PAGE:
Tags: federal reserve | rate hike | economy | greece

Uneven Economy Might Thwart Fed's Rate-Hike Plans

By    |   Wednesday, 17 June 2015 07:33 AM

Greece has been the focal point of the headlines and the stock market so far this week with a game of "Will it or won’t it leave the euro zone?"

This renewed bout of uncertainty and what it could mean has once again sent turmoil through the markets.

Remember, however, we also have the June Federal Open Market Committee (FOMC) meeting this week. For the last few months, the data we’ve been receiving shows me the expected snapback coming out of the dismal March quarter has been far less than the Wall Street herd has been expecting.

On Monday, we learned the domestic manufacturing economy contracted again in May, missing expectations yet again. The reported figure for May industrial production was 78.1 percent.

According to the Federal Reserve report, industrial output fell 0.2 percent after a revised 0.5 percent drop in April. Expectations called for a 0.3 percent increase in the index for May. Taking a step back, we find this to be the sixth consecutive month of month-over-month declines in industrial production. Stated another way, we have not seen a month-to-month increase in industrial production since last November. In a word – Yikes!

A number of manufacturing-related industries correlate closely to industrial production, which makes it a report I follow closely. Digging into the May report, we see the mining industry has been taking it on the chin with declines each month over the last several months. That trend is not good for companies such as Caterpillar (CAT), Joy Global (JOY) or Kennametal (KMT). Utility production levels had been on the down slope in March and April as milder weather finally broke the winter chill. But given the hot temperatures in May — this past May was one of the hottest on record in the Washington, D.C., area — utility activity picked up.

What was most bothersome to me was the May drop in manufacturing. According to the Federal Reserve's findings, manufacturing activity declined 0.2 percent in May. If we exclude the booming auto sector, manufacturing fell 0.3 percent last month. This joins several other indicators — new truck orders, truck tonnage and weekly railcar data among them — that, when combined, paint a picture showing a second-quarter snapback following the dismal first-quarter gross domestic product report that is not shaping up as many had expected. The vector might be in the right direction, but the degree of velocity is simply not matching up.

We can throw another log — in the form of May Housing Starts — onto that less-than-expected fire. As we learned Tuesday, overall, May Housing Starts fell 11.1 percent month over month, with single-family housing starts clocking in at 5.4 percent below April and well below January levels.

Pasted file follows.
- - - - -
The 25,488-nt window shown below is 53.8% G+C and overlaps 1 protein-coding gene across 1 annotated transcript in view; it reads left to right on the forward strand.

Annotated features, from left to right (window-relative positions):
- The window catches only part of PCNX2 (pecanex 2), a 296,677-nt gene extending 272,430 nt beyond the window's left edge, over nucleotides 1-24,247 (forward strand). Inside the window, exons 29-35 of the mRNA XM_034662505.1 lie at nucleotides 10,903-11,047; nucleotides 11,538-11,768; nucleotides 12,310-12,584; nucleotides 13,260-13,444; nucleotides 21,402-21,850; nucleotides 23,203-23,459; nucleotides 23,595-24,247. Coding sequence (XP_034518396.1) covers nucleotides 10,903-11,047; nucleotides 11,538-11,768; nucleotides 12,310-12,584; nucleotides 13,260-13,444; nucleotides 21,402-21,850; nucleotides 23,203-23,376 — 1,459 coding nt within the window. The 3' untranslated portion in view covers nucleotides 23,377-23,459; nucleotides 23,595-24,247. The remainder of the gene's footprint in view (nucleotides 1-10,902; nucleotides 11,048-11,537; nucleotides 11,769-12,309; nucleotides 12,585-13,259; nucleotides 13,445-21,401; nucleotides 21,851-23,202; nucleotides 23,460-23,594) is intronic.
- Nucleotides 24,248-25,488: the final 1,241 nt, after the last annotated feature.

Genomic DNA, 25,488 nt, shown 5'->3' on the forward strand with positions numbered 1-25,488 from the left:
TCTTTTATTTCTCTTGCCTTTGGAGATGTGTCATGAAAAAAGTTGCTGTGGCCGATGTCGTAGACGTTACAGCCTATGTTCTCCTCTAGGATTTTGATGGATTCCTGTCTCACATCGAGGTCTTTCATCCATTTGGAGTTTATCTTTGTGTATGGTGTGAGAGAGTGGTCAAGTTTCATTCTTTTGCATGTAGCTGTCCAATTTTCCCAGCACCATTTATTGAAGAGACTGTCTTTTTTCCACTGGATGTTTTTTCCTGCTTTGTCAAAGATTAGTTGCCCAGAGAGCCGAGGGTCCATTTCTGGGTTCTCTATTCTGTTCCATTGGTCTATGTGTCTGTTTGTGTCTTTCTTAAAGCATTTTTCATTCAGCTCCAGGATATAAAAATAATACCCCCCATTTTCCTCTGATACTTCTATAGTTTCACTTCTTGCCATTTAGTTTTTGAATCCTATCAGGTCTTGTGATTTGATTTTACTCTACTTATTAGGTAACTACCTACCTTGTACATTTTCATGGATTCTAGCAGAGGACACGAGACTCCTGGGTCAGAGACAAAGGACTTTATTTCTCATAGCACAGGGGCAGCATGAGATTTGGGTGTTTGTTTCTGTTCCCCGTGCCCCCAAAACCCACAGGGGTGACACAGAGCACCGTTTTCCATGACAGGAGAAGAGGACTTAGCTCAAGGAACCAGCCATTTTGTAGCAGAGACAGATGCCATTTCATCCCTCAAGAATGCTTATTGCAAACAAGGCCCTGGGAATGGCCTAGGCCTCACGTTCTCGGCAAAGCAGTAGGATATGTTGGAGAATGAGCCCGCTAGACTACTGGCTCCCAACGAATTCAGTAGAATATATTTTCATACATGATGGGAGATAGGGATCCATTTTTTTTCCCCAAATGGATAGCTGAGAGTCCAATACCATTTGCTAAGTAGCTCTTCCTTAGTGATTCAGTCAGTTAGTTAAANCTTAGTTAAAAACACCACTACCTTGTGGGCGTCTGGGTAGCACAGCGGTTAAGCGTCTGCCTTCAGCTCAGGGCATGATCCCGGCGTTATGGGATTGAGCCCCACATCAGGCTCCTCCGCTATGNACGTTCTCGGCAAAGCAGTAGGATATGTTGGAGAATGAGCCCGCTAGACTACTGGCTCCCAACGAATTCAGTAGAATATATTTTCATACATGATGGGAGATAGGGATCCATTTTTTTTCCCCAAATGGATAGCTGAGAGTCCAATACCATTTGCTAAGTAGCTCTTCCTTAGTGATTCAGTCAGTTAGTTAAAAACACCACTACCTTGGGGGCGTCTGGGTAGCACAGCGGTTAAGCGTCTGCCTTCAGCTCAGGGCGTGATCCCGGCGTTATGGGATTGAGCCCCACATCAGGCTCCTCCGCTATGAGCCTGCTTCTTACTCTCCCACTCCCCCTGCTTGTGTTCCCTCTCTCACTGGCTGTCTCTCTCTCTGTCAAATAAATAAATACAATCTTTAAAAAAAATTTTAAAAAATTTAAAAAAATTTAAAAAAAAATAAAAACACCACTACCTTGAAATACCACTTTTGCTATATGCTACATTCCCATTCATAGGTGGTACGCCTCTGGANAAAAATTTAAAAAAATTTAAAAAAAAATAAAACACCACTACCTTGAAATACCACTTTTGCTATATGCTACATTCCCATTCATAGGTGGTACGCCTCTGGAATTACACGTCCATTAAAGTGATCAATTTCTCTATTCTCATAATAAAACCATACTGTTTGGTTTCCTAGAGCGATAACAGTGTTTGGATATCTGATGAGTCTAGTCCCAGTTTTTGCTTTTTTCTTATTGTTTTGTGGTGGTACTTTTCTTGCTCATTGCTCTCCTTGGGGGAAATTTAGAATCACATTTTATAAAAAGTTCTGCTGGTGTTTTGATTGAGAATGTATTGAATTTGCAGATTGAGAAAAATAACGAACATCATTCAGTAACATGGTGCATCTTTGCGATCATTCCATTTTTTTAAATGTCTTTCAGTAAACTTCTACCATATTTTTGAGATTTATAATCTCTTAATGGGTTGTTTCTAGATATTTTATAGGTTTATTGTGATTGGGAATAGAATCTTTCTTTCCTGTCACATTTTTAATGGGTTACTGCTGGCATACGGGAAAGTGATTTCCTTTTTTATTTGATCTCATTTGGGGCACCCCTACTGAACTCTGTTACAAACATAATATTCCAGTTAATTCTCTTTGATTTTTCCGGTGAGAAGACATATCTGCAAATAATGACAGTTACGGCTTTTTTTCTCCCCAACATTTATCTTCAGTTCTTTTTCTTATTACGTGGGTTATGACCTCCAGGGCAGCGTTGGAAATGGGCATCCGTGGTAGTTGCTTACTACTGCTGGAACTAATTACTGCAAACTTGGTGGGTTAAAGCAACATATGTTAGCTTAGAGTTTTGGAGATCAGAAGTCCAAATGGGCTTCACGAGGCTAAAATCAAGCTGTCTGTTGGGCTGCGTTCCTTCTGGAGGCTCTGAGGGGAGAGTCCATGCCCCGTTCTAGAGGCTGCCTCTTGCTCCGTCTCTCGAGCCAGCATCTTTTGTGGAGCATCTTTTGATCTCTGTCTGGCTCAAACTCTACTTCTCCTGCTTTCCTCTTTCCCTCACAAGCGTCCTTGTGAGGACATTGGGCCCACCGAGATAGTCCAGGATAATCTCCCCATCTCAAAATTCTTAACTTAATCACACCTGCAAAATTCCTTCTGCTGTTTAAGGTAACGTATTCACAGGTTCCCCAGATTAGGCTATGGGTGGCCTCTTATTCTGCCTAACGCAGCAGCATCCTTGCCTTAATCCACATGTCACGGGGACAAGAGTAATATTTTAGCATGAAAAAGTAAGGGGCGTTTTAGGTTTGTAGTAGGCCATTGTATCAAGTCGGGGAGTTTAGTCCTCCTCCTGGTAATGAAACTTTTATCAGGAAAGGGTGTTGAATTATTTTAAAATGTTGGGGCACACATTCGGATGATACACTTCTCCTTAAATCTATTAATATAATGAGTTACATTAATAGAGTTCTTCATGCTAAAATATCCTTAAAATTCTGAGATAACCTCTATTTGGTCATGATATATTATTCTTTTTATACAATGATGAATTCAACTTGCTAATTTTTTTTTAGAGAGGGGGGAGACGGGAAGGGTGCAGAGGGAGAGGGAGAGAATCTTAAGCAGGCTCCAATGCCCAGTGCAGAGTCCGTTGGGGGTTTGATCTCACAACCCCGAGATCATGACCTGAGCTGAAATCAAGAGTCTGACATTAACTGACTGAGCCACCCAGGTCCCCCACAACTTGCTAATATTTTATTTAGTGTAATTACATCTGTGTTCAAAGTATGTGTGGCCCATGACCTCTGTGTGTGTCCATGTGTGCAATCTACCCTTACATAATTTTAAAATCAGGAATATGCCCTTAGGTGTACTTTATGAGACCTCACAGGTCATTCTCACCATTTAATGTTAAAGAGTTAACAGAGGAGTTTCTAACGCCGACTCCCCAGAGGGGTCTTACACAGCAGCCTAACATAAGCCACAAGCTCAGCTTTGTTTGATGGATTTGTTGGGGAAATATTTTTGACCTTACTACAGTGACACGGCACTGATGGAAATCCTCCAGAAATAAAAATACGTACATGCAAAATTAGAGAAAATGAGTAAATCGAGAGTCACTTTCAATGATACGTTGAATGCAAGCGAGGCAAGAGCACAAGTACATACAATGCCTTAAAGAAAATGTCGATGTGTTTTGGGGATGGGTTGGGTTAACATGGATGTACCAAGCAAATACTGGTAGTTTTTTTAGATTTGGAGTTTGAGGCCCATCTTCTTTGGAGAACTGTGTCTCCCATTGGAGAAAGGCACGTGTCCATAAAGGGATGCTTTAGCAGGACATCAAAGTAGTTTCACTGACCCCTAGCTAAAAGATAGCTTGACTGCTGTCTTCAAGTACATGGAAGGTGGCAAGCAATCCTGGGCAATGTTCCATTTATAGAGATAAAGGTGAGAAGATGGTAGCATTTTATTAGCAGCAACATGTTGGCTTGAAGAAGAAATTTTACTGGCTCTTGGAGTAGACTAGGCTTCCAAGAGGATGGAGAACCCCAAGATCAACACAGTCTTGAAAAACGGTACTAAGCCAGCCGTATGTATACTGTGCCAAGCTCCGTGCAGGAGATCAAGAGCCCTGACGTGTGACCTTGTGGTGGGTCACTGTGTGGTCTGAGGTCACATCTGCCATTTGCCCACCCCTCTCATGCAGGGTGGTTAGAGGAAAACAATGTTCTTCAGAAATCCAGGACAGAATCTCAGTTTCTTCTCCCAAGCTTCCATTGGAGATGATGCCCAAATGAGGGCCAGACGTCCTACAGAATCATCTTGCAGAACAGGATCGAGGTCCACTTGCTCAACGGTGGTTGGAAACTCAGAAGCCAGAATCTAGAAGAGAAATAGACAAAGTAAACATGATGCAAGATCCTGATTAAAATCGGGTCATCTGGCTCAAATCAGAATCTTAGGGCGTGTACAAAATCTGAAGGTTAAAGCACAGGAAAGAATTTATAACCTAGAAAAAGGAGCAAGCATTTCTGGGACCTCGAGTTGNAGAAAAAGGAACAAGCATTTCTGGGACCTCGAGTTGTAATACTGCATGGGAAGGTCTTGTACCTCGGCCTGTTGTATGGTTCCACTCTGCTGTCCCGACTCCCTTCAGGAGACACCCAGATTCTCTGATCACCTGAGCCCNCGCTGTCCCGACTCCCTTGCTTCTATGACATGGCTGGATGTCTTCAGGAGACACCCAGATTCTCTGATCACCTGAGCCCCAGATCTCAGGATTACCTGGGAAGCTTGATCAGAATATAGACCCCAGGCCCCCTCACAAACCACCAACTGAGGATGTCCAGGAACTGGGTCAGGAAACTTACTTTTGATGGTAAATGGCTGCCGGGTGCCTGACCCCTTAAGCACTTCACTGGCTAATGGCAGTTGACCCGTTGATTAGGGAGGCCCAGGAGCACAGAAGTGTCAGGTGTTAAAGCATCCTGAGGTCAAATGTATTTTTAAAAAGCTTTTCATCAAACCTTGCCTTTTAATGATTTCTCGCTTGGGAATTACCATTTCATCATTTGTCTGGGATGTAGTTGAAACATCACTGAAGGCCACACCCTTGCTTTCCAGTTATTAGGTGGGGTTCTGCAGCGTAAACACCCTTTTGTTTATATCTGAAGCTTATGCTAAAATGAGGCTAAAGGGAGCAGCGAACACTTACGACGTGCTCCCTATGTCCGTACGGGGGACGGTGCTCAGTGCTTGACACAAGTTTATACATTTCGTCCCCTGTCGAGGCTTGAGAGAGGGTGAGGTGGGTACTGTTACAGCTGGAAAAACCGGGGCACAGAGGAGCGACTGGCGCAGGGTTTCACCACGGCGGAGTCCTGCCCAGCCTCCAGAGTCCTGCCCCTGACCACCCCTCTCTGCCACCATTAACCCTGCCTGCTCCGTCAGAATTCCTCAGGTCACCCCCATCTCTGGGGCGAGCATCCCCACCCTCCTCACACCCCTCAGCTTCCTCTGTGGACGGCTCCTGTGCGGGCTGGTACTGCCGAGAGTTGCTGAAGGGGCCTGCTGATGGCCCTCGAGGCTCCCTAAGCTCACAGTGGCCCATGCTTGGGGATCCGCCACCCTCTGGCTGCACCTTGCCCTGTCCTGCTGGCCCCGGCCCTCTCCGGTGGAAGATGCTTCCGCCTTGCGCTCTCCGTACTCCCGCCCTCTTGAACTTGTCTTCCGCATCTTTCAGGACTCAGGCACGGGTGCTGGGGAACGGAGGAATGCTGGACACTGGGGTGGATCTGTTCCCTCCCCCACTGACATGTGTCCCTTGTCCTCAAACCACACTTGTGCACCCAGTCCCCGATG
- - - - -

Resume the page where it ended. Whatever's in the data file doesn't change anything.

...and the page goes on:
While the bulls will point to a pick-up in building permits, I’m not quite sold on any rebound in housing for several reasons.

First, there are the obvious demographic factors — nearly 30 percent of Americans have no retirement savings and a preference exists among millennials to rent rather than own. These realities make me wonder if there is more to a 2015 slide in household formation than just the weather.

Second, margins at the home builders are being smacked and smacked hard as they pull out all the stops, offering concessions and incentives to lure prospective buyers following the overbuilding of houses on speculation that occurred previously. How rampant is the use of these enticements?

The best example of this came at Hovnanian Enterprises (HOV), which delivered 1 percent fewer homes in the March quarter, but saw its gross margins drop more than 400 basis points with management fingering incentives and concessions. Hovnanian wasn’t alone — Meritage Homes (MTH), MDC Holdings (MDC), Standard Pacific, D.R. Horton and PulteGroup all saw margins impacted by these practices.

Call me crazy, but weaker-than-expected demand, coupled with rampant activity that will pressure margins, has never been a good recipe for investors.

Rather, those factors help explain the recently announced merger between high-end homebuilder Standard Pacific Corp. (SPF) and Ryland Group (RYL).

What does it all mean?

Expect nothing from the FOMC meeting.

This week’s data also included a contracting June Empire State Manufacturing Index, which joins the growing list of weaker than expected regional Fed indices. By comparison, the Atlanta Fed's June 11 GDPNow model forecast that estimated the growth in second-quarter GDP at 1.9 percent. We can safely assume the latter forecast will be revised lower.

Factor the Greek uncertainty, strong dollar concerns, low to no inflation and the Fed now has more reason to hold off raising rates in the short term.

Coming out of the FOMC statement the question will be when to expect the next rate hike? Will it be late in 2015 or will the summer data show it could slip into 2016, an election year?

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Greece has been the focal point of the headlines and the stock market so far this week with a game of will it or won't it leave the euro zone. This renewed bout of uncertainty and what it could mean has once again sent turmoil through the markets.
federal reserve, rate hike, economy, greece
Wednesday, 17 June 2015 07:33 AM
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